The upgrading and retooling of workshops in technical and vocational education and training (TVET) institutions across the country are at advanced stages of completion.
The work being carried out in National Vocational Training Institutes (NVTIs) is estimated at €392 million and is being executed by Planet One of the United Arab Emirates (UAE), while that of the technical universities (TUs), which also covers 13 technical institutes (TIs), costs $119 million and is being done by AVIC International China.
The Deputy Minister of Education in charge of TVET, Ms Gifty Twum-Ampofo, who disclosed this to the Daily Graphic, said work done in the various institutions was between 75 and 99 per cent complete.
The institutions include the 34 NVTIs, 13 TIs and 10 TUs.
But for the COVID-19 pandemic, all the work would have been completed, she said.
Ms Twum-Ampofo said work on workshops for the 10 TUs and 10 of the TIs had been completed, while the ministry was expected work on the NVTIs to be completed in April this year.
“We started with expansion, face-lifting and modernisation of our TVET institutions. We have facilities from a number of foreign partners. One is Planet One of the UAE, which is responsible for the renovation, expansion and facelift of all the 34 NVTIs, as well as the headquarters of the Opportunities Industrialisation Centre (OIC).
“Then we have AVIC International China also building modern workshops and laboratories in 13 technical vocational institutes (second cycle) and 10 TUs. The company is also building a modern workshop with the installation of 21st century equipment,” she said in an interview.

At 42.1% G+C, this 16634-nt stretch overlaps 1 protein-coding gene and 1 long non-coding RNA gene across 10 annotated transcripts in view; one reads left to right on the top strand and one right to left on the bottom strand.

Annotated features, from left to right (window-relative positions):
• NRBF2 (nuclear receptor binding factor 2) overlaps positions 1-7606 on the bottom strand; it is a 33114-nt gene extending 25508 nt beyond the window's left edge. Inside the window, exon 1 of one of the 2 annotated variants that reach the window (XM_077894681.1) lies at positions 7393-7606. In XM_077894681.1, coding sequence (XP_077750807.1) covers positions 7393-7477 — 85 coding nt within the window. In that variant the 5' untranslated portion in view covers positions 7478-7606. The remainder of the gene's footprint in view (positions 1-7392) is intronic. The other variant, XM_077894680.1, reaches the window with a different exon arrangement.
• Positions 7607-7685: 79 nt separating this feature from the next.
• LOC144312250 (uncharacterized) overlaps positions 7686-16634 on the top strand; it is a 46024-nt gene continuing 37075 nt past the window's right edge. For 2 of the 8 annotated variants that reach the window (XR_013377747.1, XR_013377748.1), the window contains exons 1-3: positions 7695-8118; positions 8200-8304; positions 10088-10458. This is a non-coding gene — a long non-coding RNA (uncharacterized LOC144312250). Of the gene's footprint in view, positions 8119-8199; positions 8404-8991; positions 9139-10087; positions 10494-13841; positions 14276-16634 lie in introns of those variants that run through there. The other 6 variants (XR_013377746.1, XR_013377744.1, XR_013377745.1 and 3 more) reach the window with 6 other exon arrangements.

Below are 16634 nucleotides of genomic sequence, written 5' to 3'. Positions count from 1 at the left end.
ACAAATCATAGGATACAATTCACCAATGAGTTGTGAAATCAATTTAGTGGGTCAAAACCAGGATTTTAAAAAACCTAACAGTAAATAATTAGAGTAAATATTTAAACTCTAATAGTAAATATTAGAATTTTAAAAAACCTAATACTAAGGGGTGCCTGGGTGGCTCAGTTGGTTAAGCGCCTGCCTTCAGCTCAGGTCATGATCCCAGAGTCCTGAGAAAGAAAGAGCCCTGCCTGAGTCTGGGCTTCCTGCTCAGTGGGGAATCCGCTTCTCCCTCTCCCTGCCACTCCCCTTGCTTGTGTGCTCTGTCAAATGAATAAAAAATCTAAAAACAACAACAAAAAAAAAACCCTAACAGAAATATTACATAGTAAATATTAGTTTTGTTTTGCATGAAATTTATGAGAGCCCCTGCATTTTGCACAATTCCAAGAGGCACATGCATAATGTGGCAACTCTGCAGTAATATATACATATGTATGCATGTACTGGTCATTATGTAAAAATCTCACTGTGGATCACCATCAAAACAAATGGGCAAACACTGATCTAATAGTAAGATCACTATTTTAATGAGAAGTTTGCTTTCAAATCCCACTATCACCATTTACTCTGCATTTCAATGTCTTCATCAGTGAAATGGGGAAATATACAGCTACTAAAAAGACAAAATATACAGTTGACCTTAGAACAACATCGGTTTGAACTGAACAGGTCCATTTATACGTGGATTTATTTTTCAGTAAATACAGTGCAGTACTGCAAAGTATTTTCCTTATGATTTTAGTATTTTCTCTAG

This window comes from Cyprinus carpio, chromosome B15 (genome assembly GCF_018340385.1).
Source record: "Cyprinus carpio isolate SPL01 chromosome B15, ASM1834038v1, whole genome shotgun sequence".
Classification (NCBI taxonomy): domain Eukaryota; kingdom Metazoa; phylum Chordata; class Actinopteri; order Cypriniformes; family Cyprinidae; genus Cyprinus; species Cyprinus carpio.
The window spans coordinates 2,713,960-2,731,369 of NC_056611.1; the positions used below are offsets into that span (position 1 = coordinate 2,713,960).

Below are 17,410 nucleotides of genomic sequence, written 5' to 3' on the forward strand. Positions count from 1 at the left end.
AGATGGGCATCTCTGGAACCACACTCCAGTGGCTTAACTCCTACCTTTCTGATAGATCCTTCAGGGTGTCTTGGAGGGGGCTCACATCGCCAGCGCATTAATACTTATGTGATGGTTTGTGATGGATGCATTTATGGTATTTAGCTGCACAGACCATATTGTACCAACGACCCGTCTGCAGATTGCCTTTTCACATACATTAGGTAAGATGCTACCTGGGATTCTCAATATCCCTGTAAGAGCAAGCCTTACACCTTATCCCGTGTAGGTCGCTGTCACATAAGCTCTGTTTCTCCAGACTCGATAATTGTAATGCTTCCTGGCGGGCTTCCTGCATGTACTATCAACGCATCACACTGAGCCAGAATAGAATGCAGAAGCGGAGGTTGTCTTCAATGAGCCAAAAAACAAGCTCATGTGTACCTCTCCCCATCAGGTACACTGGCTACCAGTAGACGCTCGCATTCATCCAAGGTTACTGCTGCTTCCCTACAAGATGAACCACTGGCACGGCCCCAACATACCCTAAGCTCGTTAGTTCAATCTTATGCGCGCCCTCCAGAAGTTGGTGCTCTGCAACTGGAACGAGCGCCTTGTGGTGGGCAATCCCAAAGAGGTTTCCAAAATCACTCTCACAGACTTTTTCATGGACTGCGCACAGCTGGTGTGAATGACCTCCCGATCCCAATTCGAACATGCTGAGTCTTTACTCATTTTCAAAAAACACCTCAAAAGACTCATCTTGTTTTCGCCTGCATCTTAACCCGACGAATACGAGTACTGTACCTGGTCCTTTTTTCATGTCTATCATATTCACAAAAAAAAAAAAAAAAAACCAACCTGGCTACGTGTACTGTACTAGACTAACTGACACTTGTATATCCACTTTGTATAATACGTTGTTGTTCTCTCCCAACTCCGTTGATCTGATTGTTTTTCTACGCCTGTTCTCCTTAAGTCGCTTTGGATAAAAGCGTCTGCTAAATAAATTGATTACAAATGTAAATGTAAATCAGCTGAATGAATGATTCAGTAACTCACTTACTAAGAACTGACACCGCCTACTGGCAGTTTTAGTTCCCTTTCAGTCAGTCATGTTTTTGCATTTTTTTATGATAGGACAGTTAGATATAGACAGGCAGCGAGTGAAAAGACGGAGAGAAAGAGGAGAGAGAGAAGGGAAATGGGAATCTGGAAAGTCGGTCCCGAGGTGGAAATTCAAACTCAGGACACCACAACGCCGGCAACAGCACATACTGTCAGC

She mentioned the beneficiaries of the AVIC projects to include the St Paul’s Technical Institute, the Accra Technical University, the Tema Technical Institute (TTI), the Ashaiman Technical Institute and the Kumasi Technical University.
During a visit to the TTI, it was observed that the various departments, including Mechanical Engineering, Solar PV Technology, Electrical and Electronics, had been retooled with the latest equipment for effective teaching and learning.
The heads of the departments expressed excitement at the installation of new equipment, saying that after going through training, students would be well-equipped to work on the job market.
Some of the modern equipment at the Engineering Department at the Tema Technical Institute. Picture SAMUEL TEI ADANO
According to them, the new equipment would also result in the use of less power, unlike the obsolete ones that demanded more power to operate.
A tutor at the Electronics Department of the TTI, Mr Frederick Gyamera Frimpong, said “before this equipment came in February, 2021, we were using old analogue equipment and the new ones will help us teach our students current trends”.
The team also saw that a new AVIC constructed workshop, stocked with modern equipment, had been completed.
In the facility were equipment used for welding and fabrication, as well as tools for mechanical and automobile engineering.
In addition, it had standby generators, a borehole, teaching laboratories, spare parts for equipment and storerooms.
At the Mechanical Engineering Department, it was observed that the institute still used lathe machines that were imported from the then Union of Soviet Socialist Republic (USSR) in the 1980s.
They were manufactured in 1964 and used for shaping metals or wood. Their main use is to remove unwanted parts of a material, leaving behind a nicely shaped workpiece
Mr Isaiah Akure, Head of the Engineering Department at Tema Technical Institute, explaining one of the functions of the equipment at the department. Picture: SAMUEL TEI ADANO